Kates recommends and explains a four step process: sort through the options and assess hunches, match the given genome (different with each company) that have already achieved the given objectives, “hybridize” the company by adopting (“grafting”) what works for others, and adapt and drive after breaking old habits and fostering new traditions in the business. As she explains with meticulous care, the companies that thrive in months and years to come will embrace the new realities of speed, transparency, global reach, and customer dynamics that have rendered obsolete most (if not all) traditional, conventional business models and their assumptions and premises about how to establish and then sustain a competitive advantage.
It should be noted that the title of Kates’ book refers to “your next,” not to “the next.” Companies are like snowflakes in that they share common elements and yet no two of them are exactly the same. Hence the importance of the fact that the business genome approach can be adopted by almost any company, whatever its size and nature may be. Cultural resistance that all change initiatives is usually the result of what James O’Toole so aptly characterizes as “the ideology of comfort and the tyranny of custom.” This resistance probably cannot be avoided and is very difficult to overcome. That is why, Kates explains, it is imperative to recognize the emergence of patterns and trends, in some instances paradigm shifts, within the business universe. Understanding them is both an art (i.e. envisioning what is only beginning to take shape) and a science (i.e. applying rigorous analysis to verifiable phenomena). In essence, Kates urges her reader to seek her or his Next New by developing a mindset that moves beyond the Current/Recent Old, a passive (perhaps stagnating) state that may have once been a Next New.
Think of the six elements as organizational capabilities, each of which must be developed and all of which must be coordinated within process of transformation by which to take full advantage of new opportunities revealed by business analytics, early-warning systems, inexplicable anomalies, and what I characterize as enlightened intuition. It would be a fool’s errand to attempt to apply everything Kates recommends and/or replicate initiatives taken by exemplar companies in the case studies provided in Part 3. However, she can help everyone who reads this book can recognize the new realities, shift focus to new questions and to new answers to old questions, to recognize and then tap into “the patterns that are evolving today,” and thereby shape rather than be shaped by whatever is next.
Here is an excerpt from an article for Bloomberg Businessweek online in which Liz Ryan explains how and why bad managers reveal their thoughtlessness and insensitivity by what they say and how they say it as well as by their behavior.
To read the complete article, please click here.
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We know the kinds of things good managers say: They say “Attaboy” or “Attagirl,” “Let me know if you run into any roadblocks, and I’ll try to get rid of them for you,” and “You’ve been killing yourself—why don’t you take off at noon on Friday?”
Bad managers don’t say these things. Helpful, encouraging, and trust-based words and phrases don’t occur to them.
Crappy bosses say completely different things. For your enjoyment, we’ve gathered together 10 of the most heinous, bad-manager warhorse sayings. Do any of them sound like something a manager in your company might say (or might have said this week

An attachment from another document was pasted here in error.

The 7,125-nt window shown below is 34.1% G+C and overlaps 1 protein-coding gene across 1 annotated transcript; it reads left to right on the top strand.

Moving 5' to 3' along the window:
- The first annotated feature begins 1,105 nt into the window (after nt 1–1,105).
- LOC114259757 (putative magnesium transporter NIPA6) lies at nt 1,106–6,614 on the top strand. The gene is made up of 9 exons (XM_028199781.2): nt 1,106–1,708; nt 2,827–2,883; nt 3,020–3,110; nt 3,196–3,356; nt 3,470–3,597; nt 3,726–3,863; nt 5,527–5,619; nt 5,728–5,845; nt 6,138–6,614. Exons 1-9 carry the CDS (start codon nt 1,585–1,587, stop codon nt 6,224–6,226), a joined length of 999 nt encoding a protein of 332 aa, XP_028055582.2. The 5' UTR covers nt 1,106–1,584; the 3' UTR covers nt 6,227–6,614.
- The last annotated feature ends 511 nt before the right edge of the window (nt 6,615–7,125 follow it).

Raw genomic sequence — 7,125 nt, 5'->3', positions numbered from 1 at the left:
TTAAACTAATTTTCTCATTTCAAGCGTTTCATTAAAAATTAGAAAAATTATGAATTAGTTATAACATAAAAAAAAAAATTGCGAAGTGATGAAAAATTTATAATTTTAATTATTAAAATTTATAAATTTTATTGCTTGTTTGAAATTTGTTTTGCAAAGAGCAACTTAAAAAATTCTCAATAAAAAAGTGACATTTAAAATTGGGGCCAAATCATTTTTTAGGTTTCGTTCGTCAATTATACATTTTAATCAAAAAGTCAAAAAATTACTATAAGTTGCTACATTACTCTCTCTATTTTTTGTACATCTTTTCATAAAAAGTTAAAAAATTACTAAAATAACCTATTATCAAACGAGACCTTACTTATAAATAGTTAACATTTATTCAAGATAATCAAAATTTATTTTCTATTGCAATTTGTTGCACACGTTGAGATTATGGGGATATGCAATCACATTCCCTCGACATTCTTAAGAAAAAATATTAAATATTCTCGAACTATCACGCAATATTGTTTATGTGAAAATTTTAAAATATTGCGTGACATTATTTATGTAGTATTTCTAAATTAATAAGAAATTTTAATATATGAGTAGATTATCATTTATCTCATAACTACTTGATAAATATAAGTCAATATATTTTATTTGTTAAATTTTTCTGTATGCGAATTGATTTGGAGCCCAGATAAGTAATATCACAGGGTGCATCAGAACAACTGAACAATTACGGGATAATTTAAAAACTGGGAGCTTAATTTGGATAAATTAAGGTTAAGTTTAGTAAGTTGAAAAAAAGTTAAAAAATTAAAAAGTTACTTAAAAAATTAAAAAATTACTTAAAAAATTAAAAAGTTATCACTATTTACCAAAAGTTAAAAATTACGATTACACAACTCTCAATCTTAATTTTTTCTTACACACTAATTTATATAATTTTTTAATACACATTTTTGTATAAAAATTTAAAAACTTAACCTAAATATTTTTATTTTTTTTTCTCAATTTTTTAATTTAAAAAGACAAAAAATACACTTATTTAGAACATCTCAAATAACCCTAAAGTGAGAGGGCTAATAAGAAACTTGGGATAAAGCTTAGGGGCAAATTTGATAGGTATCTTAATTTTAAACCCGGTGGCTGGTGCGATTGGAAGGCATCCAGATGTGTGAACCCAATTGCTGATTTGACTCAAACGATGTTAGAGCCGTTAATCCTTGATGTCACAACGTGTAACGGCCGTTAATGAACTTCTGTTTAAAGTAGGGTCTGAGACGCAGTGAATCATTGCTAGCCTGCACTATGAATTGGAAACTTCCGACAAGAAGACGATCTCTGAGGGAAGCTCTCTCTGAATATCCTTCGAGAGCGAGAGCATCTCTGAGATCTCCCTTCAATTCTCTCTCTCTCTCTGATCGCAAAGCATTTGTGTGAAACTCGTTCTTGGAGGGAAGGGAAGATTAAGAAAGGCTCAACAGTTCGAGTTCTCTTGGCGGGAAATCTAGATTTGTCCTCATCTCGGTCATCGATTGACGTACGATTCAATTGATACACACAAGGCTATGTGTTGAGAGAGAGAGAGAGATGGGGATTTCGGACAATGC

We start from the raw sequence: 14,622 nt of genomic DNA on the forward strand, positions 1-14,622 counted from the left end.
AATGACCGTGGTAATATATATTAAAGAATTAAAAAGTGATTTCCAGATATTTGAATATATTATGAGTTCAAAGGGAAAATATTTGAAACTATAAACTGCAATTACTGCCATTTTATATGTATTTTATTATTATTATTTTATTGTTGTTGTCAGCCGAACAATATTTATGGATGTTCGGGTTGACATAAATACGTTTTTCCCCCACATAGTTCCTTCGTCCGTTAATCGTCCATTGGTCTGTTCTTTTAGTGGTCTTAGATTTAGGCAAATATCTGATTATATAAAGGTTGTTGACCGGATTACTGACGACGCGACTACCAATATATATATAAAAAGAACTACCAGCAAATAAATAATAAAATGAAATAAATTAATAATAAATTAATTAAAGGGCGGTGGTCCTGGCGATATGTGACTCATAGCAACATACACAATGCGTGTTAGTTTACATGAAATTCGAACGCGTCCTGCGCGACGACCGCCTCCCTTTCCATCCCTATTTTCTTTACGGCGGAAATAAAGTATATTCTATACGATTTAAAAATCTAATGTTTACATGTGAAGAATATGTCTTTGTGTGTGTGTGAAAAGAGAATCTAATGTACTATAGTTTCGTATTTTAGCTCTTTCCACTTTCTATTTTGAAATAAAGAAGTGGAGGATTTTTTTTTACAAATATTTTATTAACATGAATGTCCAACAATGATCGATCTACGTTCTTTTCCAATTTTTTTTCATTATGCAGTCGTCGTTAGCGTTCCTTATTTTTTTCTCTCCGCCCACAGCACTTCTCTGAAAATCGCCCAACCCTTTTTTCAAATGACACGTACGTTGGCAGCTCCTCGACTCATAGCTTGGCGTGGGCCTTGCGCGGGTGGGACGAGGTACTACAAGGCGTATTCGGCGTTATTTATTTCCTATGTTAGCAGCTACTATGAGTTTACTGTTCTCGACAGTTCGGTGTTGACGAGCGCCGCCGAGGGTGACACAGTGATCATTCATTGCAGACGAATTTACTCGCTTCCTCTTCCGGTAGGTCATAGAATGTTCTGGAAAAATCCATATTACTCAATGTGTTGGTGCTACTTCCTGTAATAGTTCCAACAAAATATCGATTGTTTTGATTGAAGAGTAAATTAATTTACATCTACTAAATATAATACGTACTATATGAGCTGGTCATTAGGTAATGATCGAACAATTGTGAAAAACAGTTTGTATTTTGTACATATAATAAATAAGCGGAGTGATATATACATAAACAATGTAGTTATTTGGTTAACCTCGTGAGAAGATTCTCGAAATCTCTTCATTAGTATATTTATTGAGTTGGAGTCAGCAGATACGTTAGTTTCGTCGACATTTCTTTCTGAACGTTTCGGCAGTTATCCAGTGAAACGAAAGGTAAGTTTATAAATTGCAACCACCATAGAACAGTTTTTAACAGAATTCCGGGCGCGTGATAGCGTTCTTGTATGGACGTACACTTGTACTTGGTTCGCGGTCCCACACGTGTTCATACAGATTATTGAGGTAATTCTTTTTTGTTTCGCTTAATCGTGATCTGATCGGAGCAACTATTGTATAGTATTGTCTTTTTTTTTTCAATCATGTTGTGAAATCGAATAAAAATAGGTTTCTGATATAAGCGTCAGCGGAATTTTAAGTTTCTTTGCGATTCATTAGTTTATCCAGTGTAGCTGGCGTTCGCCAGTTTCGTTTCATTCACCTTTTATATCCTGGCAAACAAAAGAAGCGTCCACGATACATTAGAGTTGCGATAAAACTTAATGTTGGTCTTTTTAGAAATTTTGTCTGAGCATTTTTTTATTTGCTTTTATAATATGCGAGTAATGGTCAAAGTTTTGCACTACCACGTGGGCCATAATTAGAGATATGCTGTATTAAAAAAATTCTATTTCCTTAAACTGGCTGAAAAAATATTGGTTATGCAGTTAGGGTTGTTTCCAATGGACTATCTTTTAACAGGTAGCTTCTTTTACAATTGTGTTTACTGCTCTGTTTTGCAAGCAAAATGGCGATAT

[Here are the first five. To read the complete article, please click here.]
If you don’t want this job, I’ll find someone who does. Great leaders understand that the transaction defining the employer-employee relationship—the fact that an employer pays you in cash while you cough up your value in sweat and brainwork—is the least important part of your professional relationship. Good managers realize that to get and keep great people, they have to move past the dollars-and-cents transaction and let people own their jobs. Good leaders give people latitude and let them know that their contributions have value. Lousy managers, on the other hand, love to remind employees that it’s all about the transaction: “You work for me.” They never fail to remind team members that someone else would take the job if you ever got sick of it or let the lousy manager down in some way.
I don’t pay you to think. This is what a bad manager says when an employee offers an idea he doesn’t like. Maybe the idea threatens the inept manager’s power. Maybe it would require the lousy manager to expend a few brain cells or some political capital within the organization. Either way, “I don’t pay you to think” is the mantra of people who have no business managing teams. It screams, “Do what I tell you to do, and nothing else.” Life is way too short to spend another minute working for someone who could speak these words.
I won’t have you on eBay/ESPN/Facebook/etc. while you’re on the clock. Decent managers have figured out that there is no clock, not for white-collar knowledge workers, anyway. Knowledge workers live, sleep, and eat their jobs. Their e-mail inboxes fill up just as fast after 5:00 p.m. as they do before. Their work is never done, and it’s never going to be done. That’s O.K. Employees get together in the office during the daytime hours to do a lot of the work together, and then they go home and try to live their lives in the small spaces of time remaining. If they need a mental break during the day, they can go on PeopleofWalmart.com or Failblog.org without fear of managerial reprisal. We are not robots. We need to stop and shake off the corporate cobwebs every now and then. If a person is sitting in the corner staring up at the ceiling, you could be watching him daydream—or watching him come up with your next million-dollar product idea. (Or doing both things at once.)
I’ll take it under advisement. There are certain words that we never use in real life—only in business and only in ways that let us know that the speaker is shining us on, bigtime. “I’ll take it under advisement” means “Go away and die, and don’t speak to me again unless I ask you to.” It means “I am not going to do whatever you just suggested that I do, and I want you to know that I value your opinions less than I can tell you.”